Content » Vol 99, Issue 12

Short communication

Circulating Tumour DNA Reflects Tumour Burden Independently of Adverse Events Caused by Systemic Therapies for Melanoma

Atsuko Ashida, Kaori Sakaizawa, Asuka Mikoshiba, Yukiko Kiniwa and Ryuhei Okuyama*

Department of Dermatology, Shinshu University School of Medicine, Asahi 3-1-1, Matsumoto, 390-8621 Japan. *E-mail:

Accepted Aug 8, 2019; E-published Aug 9, 2019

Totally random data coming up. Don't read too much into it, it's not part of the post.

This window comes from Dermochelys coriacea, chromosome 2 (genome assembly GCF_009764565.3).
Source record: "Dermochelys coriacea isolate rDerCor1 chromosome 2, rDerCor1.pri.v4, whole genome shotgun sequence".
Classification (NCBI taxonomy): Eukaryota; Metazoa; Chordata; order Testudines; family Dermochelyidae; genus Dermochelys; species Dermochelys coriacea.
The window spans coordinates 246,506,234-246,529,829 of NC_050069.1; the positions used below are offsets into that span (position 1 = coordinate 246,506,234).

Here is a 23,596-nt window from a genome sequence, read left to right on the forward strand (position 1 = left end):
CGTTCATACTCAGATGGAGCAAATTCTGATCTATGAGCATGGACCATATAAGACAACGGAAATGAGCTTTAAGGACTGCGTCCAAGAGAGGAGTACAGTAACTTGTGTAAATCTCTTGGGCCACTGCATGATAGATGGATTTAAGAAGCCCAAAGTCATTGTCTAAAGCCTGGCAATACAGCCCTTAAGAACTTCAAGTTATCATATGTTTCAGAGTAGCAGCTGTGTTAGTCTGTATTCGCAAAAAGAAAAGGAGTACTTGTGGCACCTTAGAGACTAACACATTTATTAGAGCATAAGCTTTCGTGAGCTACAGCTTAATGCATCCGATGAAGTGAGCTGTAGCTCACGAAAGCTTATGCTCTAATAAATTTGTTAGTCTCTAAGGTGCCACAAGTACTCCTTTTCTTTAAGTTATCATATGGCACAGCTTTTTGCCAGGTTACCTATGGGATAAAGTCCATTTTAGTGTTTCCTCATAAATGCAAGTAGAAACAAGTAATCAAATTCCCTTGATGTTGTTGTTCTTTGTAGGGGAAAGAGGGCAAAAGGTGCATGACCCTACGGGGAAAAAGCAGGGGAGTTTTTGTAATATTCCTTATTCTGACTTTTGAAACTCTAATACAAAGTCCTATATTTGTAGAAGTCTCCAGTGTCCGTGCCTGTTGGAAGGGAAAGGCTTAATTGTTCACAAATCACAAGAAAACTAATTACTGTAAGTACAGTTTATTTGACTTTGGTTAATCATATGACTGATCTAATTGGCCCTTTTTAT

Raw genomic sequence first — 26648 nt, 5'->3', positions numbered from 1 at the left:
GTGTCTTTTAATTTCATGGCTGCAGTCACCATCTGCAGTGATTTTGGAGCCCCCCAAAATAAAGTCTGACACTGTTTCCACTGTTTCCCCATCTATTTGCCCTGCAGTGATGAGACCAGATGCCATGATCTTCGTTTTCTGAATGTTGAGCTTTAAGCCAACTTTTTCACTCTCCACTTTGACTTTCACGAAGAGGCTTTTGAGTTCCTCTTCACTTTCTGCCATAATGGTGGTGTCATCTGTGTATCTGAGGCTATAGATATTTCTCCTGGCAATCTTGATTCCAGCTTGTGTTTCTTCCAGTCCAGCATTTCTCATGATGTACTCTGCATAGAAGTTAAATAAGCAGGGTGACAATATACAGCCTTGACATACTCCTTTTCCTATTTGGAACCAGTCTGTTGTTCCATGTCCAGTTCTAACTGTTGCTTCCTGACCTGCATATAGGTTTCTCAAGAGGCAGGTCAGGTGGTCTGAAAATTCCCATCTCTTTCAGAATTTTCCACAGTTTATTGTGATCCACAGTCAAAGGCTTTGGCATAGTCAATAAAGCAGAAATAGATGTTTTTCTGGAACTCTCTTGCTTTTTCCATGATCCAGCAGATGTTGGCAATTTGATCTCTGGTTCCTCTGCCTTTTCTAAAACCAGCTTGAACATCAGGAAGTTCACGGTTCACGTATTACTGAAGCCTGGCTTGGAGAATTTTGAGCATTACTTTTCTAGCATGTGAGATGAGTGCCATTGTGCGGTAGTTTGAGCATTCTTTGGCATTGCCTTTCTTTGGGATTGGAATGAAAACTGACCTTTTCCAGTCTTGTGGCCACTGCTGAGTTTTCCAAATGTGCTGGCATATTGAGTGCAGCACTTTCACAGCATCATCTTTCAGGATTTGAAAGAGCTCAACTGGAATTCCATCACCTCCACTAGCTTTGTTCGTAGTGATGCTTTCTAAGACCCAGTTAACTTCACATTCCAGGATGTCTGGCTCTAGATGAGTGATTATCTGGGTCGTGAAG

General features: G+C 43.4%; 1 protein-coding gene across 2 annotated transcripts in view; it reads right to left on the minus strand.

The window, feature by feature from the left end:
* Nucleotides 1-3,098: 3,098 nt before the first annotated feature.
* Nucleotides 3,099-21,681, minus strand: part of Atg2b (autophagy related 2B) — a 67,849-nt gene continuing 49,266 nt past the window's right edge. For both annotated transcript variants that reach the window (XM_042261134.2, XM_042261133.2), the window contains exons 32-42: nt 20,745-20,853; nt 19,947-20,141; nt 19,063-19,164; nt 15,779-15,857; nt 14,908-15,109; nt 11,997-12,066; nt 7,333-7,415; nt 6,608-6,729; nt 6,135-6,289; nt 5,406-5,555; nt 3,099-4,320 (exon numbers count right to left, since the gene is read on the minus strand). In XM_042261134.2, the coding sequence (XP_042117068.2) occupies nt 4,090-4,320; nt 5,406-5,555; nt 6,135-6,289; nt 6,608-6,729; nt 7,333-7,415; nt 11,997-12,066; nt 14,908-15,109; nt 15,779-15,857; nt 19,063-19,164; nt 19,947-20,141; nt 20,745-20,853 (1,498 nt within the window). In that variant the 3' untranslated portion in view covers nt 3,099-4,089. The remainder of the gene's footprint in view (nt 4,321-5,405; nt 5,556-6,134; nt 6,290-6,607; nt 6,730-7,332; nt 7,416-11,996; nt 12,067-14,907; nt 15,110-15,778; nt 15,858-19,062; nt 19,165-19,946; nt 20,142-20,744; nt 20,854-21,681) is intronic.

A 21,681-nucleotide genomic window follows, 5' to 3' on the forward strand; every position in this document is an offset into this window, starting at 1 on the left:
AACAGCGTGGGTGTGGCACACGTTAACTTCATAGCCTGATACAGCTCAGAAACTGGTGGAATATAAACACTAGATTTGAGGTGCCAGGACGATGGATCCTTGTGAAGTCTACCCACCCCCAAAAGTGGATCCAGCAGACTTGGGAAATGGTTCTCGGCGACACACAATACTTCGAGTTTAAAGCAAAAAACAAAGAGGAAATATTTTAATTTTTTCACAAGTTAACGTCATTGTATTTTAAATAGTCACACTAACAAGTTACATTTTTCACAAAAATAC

Significant advances in the field of melanoma therapy have been made in recent years. For example, immune checkpoint inhibitors (anti-PD-1 and anti-CTLA-4 antibodies) and small molecule-targeted therapies (BRAF and MEK inhibitors) offer remarkable long-term benefits. However, these agents often cause severe adverse events (AEs). Thus, a reliable biomarker that reflects tumour status is required in order to provide appropriate treatment. Although computed tomography (CT) is useful for evaluating tumour status, frequent imaging is not feasible. Serum lactate dehydrogenase (LDH) is often used as a surrogate marker of tumour status; indeed, changes in LDH levels are associated with tumour burden (1). However, LDH levels can increase in response to liver dysfunction and interstitial pneumonia (2, 3). Furthermore, LDH levels are frequently affected by therapy-induced AEs. Circulating tumour DNA (ctDNA), which is released from tumour cells into the peripheral blood, is a novel biomarker of tumour status (4) as it harbours the same genetic alterations present in the tumour. Also, the amount of ctDNA correlates strongly with tumour burden in cancer patients, including those with melanoma (5). Here, we show that melanoma therapies induced severe AEs, which increase LDH levels, but do not affect ctDNA levels. This study examined the utility of BRAFV600E ctDNA as a tool for monitoring melanoma.